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  1. #1
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    Butt behind the seat...I can't

    I picked up a used Trek 4300 in a size 16. Great deal on a barely used bike. I have short legs/tall upper body. 28-29" inseam. People here thought I should be ok with this size bike even though I am still touching a bit on standover.

    But I keep reading you should be able to get your butt behind the seat. No way can I do that. Maybe the stem is too far forward to give me that kind of movement? But I have a taller upper body...maybe my arms are shot too?

    Granted I may never do anything other than casual dirt trails but should this worry me?

  2. #2
    bac
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    Quote Originally Posted by Corvairfan View Post
    Granted I may never do anything other than casual dirt trails but should this worry me?
    Not if that's all you're doing. However, some day, you'll want to do more and you'll want that tool (riding with your butt behind the seat) in your toolbox! It can save you from going over the bars in steep situations.

    I would play around with your position on the bike. It seems odd that you cannot get behind the seat unless something is off. However, you very well may have a differently proportioned body than I. Pix perhaps?????

    ... Brad

  3. #3
    Hazardous biker Ricardo's Avatar
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    Why dont you try lowering your saddle a little bit?

    RR
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    "Cyclists are open-minded. Cyclists are egalitarian. Cyclists share a fellowhip of the wheel that can overcome all political, social, racial and economic barriers. Except for recumbents."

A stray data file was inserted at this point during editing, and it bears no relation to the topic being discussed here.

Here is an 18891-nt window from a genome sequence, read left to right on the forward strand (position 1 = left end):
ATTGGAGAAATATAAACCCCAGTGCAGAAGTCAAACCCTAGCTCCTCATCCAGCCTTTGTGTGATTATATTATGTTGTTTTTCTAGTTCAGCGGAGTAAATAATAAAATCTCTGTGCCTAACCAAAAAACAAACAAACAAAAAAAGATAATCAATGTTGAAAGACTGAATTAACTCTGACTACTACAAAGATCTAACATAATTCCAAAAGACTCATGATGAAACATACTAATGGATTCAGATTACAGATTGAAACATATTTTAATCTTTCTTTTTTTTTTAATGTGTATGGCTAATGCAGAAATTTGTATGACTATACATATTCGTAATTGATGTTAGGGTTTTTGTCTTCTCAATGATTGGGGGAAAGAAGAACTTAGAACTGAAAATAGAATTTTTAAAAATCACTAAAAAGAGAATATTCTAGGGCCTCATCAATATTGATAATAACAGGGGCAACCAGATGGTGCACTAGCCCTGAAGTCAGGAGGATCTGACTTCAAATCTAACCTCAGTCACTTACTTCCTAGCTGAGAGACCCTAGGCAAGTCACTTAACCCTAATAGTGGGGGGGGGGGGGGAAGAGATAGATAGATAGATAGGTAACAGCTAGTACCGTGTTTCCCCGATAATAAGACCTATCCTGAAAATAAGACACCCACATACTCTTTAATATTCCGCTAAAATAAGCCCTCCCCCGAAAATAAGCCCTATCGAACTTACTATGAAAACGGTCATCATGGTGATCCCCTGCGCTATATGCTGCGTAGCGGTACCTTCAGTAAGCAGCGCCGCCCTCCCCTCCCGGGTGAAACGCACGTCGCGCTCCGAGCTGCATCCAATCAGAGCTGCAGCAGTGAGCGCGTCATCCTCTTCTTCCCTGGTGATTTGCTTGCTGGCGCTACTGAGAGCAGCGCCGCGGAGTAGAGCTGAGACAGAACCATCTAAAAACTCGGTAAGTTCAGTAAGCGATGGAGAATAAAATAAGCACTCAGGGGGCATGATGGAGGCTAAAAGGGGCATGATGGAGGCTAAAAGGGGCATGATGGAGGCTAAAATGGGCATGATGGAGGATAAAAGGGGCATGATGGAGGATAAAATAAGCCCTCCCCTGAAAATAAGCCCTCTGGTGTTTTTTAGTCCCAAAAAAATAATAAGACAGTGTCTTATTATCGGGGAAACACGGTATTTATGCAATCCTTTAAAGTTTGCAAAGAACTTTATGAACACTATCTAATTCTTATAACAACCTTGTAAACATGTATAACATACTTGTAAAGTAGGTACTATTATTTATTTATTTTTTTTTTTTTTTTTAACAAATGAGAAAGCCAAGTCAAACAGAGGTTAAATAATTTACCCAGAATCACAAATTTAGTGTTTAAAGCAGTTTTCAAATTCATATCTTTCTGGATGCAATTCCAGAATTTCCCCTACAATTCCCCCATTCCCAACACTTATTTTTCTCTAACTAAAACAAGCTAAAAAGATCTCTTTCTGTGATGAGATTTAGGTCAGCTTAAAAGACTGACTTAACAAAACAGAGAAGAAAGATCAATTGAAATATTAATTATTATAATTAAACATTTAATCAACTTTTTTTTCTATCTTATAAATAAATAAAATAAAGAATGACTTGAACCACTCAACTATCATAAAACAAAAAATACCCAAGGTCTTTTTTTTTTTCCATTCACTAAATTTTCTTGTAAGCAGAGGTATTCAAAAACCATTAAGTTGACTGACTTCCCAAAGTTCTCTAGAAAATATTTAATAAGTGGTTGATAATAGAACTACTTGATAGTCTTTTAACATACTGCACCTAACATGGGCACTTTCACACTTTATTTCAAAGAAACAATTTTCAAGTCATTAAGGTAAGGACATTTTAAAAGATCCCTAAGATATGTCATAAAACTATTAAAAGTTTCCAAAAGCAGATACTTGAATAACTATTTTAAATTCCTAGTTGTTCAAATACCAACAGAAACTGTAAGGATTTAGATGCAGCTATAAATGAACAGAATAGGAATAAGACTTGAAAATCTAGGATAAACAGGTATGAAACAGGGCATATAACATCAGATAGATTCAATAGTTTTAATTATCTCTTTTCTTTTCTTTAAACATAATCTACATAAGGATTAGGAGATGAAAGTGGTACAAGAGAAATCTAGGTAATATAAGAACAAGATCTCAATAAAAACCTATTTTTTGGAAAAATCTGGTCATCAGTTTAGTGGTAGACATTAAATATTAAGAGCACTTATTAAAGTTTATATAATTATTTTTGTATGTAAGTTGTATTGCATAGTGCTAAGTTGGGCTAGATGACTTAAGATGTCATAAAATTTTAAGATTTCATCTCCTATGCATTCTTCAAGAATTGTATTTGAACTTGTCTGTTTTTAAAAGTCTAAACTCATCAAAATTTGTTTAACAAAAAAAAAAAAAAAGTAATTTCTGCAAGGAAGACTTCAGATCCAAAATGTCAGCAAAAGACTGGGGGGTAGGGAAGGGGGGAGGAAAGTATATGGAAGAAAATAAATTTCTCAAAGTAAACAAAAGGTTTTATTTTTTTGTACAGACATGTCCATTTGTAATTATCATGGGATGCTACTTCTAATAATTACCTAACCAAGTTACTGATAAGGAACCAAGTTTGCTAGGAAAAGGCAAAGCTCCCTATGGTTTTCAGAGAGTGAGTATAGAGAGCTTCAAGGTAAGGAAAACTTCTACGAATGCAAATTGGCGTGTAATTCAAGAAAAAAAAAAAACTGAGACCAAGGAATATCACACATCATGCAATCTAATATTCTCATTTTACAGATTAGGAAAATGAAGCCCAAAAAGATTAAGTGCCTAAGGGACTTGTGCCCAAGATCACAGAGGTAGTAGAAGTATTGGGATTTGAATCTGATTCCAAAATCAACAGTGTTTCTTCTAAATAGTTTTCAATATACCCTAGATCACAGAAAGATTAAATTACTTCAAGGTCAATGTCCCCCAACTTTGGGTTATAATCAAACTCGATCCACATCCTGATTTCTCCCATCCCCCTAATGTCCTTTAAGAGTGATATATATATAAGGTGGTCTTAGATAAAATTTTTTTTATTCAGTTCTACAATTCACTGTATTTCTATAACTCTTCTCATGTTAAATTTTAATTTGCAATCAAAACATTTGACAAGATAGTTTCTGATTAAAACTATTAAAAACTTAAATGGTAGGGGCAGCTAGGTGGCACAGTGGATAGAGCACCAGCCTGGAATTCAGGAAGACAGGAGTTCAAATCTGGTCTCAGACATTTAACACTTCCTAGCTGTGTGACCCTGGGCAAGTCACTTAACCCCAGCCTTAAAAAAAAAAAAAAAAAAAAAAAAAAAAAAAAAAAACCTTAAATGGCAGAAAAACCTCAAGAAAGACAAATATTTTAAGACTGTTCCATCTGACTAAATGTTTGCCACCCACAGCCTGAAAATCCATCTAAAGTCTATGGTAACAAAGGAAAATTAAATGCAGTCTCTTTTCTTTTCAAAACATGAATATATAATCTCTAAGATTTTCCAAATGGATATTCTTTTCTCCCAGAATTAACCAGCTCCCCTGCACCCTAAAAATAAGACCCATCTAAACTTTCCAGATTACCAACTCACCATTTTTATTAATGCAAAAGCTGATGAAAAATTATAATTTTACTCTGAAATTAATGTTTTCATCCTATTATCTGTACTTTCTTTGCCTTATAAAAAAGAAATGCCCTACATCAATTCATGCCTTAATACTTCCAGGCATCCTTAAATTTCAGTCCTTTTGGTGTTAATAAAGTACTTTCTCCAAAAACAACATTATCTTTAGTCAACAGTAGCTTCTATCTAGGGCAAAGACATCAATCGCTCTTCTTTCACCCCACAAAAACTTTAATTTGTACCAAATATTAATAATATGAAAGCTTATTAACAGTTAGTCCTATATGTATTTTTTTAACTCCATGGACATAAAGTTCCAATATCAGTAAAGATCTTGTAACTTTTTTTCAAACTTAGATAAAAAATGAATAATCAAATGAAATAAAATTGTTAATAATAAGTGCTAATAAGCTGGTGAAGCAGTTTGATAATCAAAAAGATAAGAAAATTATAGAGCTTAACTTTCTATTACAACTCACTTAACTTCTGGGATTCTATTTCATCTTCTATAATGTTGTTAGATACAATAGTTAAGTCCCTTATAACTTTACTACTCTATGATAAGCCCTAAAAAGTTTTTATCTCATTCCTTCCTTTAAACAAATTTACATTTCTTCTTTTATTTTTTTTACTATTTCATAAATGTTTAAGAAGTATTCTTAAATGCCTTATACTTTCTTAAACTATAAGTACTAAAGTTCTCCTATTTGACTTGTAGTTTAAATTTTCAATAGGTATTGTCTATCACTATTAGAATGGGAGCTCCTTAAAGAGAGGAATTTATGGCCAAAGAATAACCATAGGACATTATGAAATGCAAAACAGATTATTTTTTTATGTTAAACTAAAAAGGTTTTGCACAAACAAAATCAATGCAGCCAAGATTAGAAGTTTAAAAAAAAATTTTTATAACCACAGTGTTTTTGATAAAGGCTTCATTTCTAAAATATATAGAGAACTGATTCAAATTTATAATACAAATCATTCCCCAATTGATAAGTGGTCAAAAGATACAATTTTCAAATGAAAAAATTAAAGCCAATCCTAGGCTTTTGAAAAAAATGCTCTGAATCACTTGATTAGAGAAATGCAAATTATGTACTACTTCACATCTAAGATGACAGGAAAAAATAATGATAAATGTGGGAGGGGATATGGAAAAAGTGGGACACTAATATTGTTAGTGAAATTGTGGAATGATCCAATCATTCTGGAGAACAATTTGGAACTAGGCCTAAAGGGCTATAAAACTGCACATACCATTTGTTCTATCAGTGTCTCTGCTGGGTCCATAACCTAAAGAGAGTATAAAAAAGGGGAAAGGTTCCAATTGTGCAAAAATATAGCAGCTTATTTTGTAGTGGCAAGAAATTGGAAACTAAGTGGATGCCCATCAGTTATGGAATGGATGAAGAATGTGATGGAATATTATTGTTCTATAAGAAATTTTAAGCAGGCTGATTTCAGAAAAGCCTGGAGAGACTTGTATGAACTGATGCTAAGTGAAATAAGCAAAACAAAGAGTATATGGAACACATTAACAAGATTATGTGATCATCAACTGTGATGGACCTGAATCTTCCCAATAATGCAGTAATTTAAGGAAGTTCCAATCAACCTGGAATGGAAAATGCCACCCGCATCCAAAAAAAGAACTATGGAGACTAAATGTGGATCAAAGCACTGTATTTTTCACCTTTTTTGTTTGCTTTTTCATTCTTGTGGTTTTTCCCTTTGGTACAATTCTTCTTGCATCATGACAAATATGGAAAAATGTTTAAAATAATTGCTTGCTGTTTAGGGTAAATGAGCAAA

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  4. #4
    Me and the cat... Pamestique's Avatar
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    This is the reason why people, especially on MTBikes should not use standover has a size measurement. Reach is actually much more important. The bike is obviously too big for you. You can try shortening the stem (to a 90 or 80cm) and lowering the seat. Otherwise just learn pull off the saddle as much as possible while descending.

    If your plan is to ride bike paths and dirt trails you should be OK. You only need to get off the back on steep descents.

  5. #5
    ong
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    Can you shift your weight onto the back edge of the saddle? Even that will help a lot. It does sound like your stem may be a bit long. You might also be able to slide the saddle forwards on the rails a bit (there's generally a bolt in the seatpost where it connects with the underside of the saddle -- if you loosen that, you can push the saddle forward).

  6. #6
    BunnyHoping ILikeRedBikes's Avatar
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    It seems that the steem is to forward or that your arms are too short? You probably need a smaller bike but dunno if you're never going any farther than casual dirt rides.

  7. #7
    pedal head
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    Quote Originally Posted by Corvairfan View Post
    People here thought I should be ok with this size bike even though I am still touching a bit on standover.